Seeking Academic Edge, Teenagers Abuse Stimulants The boy exhaled. Before opening the car door, he recalled recently, he twisted open a capsule of orange powder and arranged it in a neat line on the armrest. He leaned over, closed one nostril and snorted it. Faster than light particles found, claim scientists It is a concept that forms a cornerstone of our understanding of the universe and the concept of time – nothing can travel faster than the speed of light. But now it seems that researchers working in one of the world's largest physics laboratories, under a mountain in central Italy, have recorded particles travelling at a speed that is supposedly forbidden by Einstein's theory of special relativity. Scientists at the Gran Sasso facility will unveil evidence on Friday that raises the troubling possibility of a way to send information back in time, blurring the line between past and present and wreaking havoc with the fundamental principle of cause and effect. They will announce the result at a special seminar at Cern – the European particle physics laboratory – timed to coincide with the publication of a research paper (pdf) describing the experiment.

10% of brain myth The 10% of brain myth is the widely perpetuated urban legend that most or all only make use of 3%, 10% or some other small percentage of their brains. It has been misattributed to people including Albert Einstein.[1] By association, it is suggested that a person may harness this unused potential and increase intelligence. Though factors of intelligence can increase with training,[2] the popular notion that large parts of the brain remain unused, and could subsequently be "activated", rests more in popular folklore than scientific theory. Though mysteries regarding brain function remain—e.g. memory, consciousness — the physiology of brain mapping suggests that most if not all areas of the brain have a function.[3][4]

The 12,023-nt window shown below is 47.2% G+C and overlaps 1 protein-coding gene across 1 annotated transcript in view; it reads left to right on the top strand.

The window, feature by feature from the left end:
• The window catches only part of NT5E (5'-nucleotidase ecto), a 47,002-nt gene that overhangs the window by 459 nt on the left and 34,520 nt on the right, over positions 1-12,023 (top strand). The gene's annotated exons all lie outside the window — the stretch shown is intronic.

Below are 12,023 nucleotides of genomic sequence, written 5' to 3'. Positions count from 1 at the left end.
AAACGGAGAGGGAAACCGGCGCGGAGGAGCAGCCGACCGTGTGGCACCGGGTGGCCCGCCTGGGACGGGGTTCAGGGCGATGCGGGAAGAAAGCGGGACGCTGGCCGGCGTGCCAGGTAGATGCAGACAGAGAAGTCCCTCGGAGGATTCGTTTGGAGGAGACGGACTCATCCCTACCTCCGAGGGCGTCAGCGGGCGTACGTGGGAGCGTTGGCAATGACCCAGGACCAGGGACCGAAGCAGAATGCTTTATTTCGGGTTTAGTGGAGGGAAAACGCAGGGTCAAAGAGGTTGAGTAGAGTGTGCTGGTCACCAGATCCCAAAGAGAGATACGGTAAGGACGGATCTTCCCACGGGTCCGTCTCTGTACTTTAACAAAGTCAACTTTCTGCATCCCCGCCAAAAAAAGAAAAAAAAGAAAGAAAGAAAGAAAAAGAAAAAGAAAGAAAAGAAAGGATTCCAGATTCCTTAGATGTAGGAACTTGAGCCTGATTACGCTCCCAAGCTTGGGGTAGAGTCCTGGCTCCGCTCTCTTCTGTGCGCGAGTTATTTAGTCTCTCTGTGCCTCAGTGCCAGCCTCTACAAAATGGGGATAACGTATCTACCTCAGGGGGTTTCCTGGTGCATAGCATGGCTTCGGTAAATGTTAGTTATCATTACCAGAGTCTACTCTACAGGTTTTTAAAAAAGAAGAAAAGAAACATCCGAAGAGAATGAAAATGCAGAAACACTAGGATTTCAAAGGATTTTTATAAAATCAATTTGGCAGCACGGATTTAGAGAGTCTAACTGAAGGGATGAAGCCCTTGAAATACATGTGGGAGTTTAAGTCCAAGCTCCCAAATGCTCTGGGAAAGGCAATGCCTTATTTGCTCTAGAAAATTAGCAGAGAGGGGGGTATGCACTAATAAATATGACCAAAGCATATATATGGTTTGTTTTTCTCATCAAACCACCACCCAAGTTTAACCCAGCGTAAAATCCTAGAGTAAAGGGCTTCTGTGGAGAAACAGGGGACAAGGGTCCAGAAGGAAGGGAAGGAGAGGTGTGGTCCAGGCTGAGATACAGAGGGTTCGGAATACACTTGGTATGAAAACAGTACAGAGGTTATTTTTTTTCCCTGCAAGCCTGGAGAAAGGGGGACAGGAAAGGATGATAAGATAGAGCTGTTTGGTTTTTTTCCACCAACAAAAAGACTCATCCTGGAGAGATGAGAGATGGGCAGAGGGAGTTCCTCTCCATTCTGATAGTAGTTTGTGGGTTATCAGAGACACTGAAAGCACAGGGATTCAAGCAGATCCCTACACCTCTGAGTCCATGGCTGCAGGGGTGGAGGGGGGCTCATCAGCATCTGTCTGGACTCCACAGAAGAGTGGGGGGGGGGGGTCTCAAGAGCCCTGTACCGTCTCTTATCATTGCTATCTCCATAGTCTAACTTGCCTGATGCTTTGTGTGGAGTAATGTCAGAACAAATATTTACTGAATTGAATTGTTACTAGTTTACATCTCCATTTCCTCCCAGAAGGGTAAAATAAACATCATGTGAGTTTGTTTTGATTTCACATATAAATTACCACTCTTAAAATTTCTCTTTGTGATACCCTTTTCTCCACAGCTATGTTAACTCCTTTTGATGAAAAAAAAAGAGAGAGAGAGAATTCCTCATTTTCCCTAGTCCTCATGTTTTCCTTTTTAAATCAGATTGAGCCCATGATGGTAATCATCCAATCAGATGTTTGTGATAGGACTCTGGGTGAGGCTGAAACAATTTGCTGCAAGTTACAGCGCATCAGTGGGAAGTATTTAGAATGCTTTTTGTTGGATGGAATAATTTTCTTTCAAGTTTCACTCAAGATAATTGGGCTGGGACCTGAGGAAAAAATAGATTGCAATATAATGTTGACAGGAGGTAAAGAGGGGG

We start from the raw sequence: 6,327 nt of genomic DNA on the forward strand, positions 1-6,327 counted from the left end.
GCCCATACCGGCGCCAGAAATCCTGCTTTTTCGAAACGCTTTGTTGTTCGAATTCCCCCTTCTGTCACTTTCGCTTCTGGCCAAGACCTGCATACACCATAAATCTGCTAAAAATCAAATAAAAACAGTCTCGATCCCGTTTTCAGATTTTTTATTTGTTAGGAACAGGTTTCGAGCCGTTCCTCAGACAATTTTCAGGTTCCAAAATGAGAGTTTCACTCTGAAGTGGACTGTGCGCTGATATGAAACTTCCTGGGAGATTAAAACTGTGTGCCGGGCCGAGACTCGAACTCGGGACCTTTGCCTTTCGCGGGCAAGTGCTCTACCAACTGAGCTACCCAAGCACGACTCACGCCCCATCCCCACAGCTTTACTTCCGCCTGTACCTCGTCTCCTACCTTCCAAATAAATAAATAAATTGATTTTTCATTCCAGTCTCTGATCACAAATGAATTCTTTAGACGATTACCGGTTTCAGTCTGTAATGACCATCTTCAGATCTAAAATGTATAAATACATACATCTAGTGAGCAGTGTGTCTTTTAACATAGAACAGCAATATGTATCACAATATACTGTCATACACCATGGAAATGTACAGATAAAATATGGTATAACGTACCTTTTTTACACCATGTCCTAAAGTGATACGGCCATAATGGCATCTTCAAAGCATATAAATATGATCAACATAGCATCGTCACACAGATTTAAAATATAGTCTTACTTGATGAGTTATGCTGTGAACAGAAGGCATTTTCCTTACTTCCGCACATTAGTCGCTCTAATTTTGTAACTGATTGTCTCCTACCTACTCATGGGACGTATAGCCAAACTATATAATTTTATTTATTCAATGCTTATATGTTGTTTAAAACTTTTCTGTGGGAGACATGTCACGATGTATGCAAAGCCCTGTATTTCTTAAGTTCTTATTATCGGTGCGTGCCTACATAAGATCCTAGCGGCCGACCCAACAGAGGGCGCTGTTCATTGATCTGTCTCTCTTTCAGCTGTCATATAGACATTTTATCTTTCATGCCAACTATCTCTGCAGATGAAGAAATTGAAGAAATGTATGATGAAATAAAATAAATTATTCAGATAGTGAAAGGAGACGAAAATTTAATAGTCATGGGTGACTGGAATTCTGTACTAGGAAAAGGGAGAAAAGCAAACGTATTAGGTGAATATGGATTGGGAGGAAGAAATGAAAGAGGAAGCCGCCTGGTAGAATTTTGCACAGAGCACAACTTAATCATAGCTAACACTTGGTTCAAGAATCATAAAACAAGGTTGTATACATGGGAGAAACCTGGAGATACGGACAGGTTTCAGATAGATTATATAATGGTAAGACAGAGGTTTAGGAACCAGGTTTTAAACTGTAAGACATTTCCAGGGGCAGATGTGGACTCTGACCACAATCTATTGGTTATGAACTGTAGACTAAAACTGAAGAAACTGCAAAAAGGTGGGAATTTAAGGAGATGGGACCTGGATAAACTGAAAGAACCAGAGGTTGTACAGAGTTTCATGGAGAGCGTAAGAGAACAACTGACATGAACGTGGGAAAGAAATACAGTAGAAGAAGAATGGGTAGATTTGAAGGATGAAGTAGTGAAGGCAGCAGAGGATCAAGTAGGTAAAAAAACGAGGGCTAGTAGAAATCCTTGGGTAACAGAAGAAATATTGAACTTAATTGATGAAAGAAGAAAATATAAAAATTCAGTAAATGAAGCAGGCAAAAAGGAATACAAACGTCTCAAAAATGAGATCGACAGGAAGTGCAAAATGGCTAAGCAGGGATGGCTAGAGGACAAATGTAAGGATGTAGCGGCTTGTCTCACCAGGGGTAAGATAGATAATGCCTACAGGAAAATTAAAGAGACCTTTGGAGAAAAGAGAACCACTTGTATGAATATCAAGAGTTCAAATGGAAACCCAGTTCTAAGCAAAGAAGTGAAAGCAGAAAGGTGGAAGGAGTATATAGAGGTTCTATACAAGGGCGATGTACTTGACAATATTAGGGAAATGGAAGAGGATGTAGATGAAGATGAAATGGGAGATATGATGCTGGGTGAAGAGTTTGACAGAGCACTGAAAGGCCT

Our Goods Skip to main content Cart Categories Politics as ideological blood sport President Barack Obama addresses a joint session of Congress on September 8. John Avlon: Once rare, tthreats of shutdown, filibusters are now routineAvlon: Parties are willing to politicize disaster relief, bring nation to the brink of default All or nothing mindset of Congress defeats coalition building, he saysParties need to remember that they are not the purpose of our politics Editor's note: John Avlon is a CNN contributor and senior political columnist for Newsweek and The Daily Beast.

Teens Taking ADHD Drugs to Get Good Grades: How Big a Problem Is It? There’s an epidemic afoot in the country’s selective high schools: ambitious students under pressure to succeed are increasingly abusing stimulants like Ritalin and Adderall, which they consider as essential as SAT tutors for getting into an Ivy League college. At least that’s the case according to a most-emailed front page story in Sunday’s New York Times. But the data on stimulant use from national surveys tells a very different story. Are We Living in a Holographic Universe? This May Be the Greatest Revolution of the 21st Century What if our existence is a holographic projection of another, flat version of you living on a two-dimensional "surface" at the edge of this universe? In other words, are we real, or are we quantum interactions on the edges of the universe - and is that just as real anyway? Whether we actually live in a hologram is being hotly debated, but it is now becoming clear that looking at phenomena through a holographic lens could be key to solving some of the most perplexing problems in physics, including the physics that reigned before the big bang,what gives particles mass, a theory of quantum gravity.